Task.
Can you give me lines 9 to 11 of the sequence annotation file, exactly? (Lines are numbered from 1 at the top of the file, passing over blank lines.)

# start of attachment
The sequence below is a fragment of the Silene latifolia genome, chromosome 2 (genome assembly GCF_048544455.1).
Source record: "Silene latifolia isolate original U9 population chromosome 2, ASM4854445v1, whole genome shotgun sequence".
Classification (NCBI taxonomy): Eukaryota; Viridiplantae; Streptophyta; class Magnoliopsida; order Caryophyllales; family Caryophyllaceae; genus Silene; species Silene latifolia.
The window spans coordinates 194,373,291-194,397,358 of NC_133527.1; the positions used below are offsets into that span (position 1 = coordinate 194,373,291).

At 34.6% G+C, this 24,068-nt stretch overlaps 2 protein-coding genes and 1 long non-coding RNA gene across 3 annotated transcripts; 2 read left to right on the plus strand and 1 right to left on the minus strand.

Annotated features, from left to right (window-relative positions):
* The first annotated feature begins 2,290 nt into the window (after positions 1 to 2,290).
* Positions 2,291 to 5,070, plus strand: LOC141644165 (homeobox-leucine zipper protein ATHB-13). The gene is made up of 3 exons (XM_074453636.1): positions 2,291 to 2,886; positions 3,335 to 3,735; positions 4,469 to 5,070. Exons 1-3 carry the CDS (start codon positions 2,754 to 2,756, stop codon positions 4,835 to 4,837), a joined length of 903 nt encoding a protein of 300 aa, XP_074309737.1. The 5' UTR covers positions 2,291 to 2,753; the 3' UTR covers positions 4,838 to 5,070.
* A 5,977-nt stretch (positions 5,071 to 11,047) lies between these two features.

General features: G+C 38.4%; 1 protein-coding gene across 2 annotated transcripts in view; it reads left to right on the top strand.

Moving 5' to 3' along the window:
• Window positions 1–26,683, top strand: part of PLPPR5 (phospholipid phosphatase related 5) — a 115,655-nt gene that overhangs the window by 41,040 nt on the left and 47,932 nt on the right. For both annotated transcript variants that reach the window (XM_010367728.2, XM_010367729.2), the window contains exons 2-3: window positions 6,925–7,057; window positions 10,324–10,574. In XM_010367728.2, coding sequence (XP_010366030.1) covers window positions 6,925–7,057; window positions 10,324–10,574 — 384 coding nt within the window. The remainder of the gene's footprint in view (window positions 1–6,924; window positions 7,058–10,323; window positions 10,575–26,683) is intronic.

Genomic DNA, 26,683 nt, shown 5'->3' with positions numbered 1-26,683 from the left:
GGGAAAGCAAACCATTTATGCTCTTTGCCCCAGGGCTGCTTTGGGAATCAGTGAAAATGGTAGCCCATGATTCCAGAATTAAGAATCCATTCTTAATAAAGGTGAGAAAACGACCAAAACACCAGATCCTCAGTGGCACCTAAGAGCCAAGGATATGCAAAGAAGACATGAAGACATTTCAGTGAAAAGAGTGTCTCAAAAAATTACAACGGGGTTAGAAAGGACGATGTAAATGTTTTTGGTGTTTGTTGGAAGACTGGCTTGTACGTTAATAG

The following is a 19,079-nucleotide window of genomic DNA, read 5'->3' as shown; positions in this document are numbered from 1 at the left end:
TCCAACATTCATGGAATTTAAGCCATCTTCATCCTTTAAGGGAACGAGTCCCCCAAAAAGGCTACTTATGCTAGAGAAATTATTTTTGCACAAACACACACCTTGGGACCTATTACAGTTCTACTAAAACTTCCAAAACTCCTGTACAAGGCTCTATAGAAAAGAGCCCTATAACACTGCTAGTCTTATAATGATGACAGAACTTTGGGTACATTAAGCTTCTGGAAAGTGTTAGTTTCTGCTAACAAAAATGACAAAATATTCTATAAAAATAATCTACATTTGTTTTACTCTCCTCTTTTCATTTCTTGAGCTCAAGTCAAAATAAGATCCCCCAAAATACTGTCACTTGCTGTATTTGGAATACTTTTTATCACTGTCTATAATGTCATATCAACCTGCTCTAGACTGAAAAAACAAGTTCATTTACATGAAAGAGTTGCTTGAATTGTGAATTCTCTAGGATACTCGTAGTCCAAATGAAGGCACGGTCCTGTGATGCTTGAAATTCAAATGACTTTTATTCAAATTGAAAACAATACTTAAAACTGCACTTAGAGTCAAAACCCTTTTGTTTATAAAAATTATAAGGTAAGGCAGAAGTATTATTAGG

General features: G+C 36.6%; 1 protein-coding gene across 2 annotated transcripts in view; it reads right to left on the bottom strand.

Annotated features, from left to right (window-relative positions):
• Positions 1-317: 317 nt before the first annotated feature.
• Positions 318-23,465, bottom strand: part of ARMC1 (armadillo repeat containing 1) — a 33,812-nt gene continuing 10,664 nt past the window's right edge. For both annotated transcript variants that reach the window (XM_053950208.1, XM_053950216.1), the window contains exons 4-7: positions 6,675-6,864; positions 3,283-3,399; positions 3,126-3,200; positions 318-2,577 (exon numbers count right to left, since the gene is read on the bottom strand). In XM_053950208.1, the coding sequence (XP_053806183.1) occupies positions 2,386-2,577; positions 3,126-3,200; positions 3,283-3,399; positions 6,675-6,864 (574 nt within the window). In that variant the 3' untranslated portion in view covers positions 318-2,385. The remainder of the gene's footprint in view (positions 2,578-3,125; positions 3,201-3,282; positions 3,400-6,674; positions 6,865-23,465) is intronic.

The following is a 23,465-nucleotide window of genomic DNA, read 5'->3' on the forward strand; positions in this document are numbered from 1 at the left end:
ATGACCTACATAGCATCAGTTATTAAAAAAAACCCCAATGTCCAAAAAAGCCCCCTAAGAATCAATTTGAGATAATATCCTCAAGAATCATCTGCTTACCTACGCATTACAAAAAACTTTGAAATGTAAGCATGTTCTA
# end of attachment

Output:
* A 5,977-nt stretch (positions 5,071 to 11,047) lies between these two features.

General features: G+C 38.4%; 1 protein-coding gene across 2 annotated transcripts in view; it reads left to right on the top strand.

Moving 5' to 3' along the window: